GEN. DAVID PETRAEUS (RET.), FORMER CIA DIRECTOR: Well, an awful lot, actually. It’s a stalemate. But we should note it’s a bloody stalemate.
PETRAEUS: This is not a cease-fire. And also, arguably, it’s a battle of attrition. It’s a stalemate on the battlefield, again, with lots of continued damage on both sides, lots of destruction, especially from the Russians. But there’s a battle of attrition, in a sense, between the will in Kyiv and the country and then between that in Moscow, and especially in the Kremlin, as their economy, their financial system and all the rest of that is just collapsing. But what you see, up here, this is the main effort. We can come in and show that in a second.
TAPPER: You want to go to…
TAPPER: You want to look at Kyiv?
PETRAEUS: Let’s do that, yes.
TAPPER: So here’s Kyiv.
TAPPER: And so, right now, they seem to have been — they haven’t been able to — here’s Kyiv right now.
TAPPER: And they haven’t been able to get in there.
PETRAEUS: No, you have really seen no big change to these lines for about two weeks. The Ukrainians have actually been counterattacking around in here, but very local counterattacks. Here, the Russians are actually digging in. They’re actually digging holes for their tanks because they have taken such losses. And they’re really not quite within artillery range of the center of the city. They have rockets, missiles, bombs, and everything else that we have seen. And they’re rubbling these little villages that are on the outside. Keep in mind, this is 320 square miles, compared with New York City, all of which is 300 miles in total. So, again, pretty much a stalemate here, but, again, very much a bloody one. But if we go in now — let’s go down to the south.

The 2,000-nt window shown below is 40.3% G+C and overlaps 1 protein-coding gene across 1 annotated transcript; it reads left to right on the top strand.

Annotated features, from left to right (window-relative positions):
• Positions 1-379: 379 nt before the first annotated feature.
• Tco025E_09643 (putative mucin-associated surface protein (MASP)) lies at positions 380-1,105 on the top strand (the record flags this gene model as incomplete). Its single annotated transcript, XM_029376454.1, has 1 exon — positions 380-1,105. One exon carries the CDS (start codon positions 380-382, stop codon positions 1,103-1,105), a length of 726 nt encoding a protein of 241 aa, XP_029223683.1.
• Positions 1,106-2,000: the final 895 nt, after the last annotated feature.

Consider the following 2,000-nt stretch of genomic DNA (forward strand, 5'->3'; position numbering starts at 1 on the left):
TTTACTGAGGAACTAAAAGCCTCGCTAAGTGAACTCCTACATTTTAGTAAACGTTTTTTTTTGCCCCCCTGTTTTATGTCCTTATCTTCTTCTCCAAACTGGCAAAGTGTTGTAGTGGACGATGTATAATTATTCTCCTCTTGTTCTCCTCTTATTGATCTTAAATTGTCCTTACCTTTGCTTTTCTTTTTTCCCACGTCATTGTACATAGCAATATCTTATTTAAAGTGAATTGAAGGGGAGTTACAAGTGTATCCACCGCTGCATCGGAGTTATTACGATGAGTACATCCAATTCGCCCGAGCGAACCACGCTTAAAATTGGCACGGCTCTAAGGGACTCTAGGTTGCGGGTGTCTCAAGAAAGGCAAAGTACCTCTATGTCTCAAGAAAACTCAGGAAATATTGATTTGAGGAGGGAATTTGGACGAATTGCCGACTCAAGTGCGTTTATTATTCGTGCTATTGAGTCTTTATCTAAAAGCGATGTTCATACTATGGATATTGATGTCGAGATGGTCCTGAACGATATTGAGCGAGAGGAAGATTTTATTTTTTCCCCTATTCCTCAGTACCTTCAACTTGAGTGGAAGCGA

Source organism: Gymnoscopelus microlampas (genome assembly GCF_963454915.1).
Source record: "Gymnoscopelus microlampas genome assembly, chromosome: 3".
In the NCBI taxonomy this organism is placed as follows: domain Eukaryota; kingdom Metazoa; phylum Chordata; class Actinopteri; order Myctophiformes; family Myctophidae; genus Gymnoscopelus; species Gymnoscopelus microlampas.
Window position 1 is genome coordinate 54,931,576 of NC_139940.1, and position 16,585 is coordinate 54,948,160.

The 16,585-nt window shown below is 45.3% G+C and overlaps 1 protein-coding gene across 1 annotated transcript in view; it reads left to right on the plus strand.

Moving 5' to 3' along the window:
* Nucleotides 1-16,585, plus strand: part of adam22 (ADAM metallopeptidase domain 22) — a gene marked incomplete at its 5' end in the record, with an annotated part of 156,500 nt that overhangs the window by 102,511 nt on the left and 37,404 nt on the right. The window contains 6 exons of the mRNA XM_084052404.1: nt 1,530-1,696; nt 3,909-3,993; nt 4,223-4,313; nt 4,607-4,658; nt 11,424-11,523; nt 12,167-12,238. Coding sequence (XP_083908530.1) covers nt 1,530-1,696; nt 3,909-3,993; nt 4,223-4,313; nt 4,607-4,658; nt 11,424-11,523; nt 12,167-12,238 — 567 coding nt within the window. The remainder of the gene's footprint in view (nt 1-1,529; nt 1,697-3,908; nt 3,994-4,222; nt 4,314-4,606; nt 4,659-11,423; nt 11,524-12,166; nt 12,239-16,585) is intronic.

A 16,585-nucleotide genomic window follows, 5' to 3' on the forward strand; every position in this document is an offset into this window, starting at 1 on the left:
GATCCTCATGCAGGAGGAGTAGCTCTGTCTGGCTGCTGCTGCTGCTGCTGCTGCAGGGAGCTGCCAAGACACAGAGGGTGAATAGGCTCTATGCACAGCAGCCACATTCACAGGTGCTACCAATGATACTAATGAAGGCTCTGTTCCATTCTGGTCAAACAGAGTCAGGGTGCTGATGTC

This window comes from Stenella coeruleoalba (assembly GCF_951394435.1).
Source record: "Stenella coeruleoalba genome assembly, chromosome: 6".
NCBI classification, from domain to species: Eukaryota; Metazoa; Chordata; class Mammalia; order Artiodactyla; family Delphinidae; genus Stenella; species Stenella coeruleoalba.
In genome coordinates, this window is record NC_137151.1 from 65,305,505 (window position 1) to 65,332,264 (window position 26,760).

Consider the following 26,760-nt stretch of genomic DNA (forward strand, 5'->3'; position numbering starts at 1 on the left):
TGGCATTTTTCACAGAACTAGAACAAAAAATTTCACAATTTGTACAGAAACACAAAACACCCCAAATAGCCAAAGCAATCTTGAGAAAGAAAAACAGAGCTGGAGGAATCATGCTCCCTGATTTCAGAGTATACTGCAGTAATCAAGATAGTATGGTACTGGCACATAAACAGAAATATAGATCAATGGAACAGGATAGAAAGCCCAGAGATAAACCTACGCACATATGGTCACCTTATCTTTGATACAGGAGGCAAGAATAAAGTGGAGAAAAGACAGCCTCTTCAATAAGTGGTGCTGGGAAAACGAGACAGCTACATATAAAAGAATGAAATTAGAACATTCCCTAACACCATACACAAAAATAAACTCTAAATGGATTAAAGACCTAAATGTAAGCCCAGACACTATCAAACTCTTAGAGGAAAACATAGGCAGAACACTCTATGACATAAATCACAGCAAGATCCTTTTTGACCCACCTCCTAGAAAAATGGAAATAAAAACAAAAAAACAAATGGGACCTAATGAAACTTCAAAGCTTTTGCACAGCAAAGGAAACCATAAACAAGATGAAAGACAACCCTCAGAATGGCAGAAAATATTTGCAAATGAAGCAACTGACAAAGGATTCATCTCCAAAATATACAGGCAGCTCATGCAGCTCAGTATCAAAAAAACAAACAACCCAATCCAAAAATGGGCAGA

TAPPER: So let’s look at this corridor…
TAPPER: … because this is important.
PETRAEUS: It is.
TAPPER: You — we have Russian troops just absolutely pummeling Mariupol. We have heard just these horrible stories about citizens being taken out into Russian camps of sorts…
TAPPER: … and that city just being devastated.
But Russia has reportedly established a land corridor between the Donbass region…
PETRAEUS: Yes. Yes.
TAPPER: … which is here, and Crimea…
TAPPER: … which they seized in 2014.
PETRAEUS: Which they have wanted for a long time.
TAPPER: This is important.
PETRAEUS: It extends all the way across here. It is very important.
Mariupol has not yet fallen. It is out of food, fuel, water, everything except for heart. They are still fighting very hard. This is the first place where the Russians are having to do no-kidding urban fighting, having to go building to building. Every single room has to be cleared in this kind of endeavor.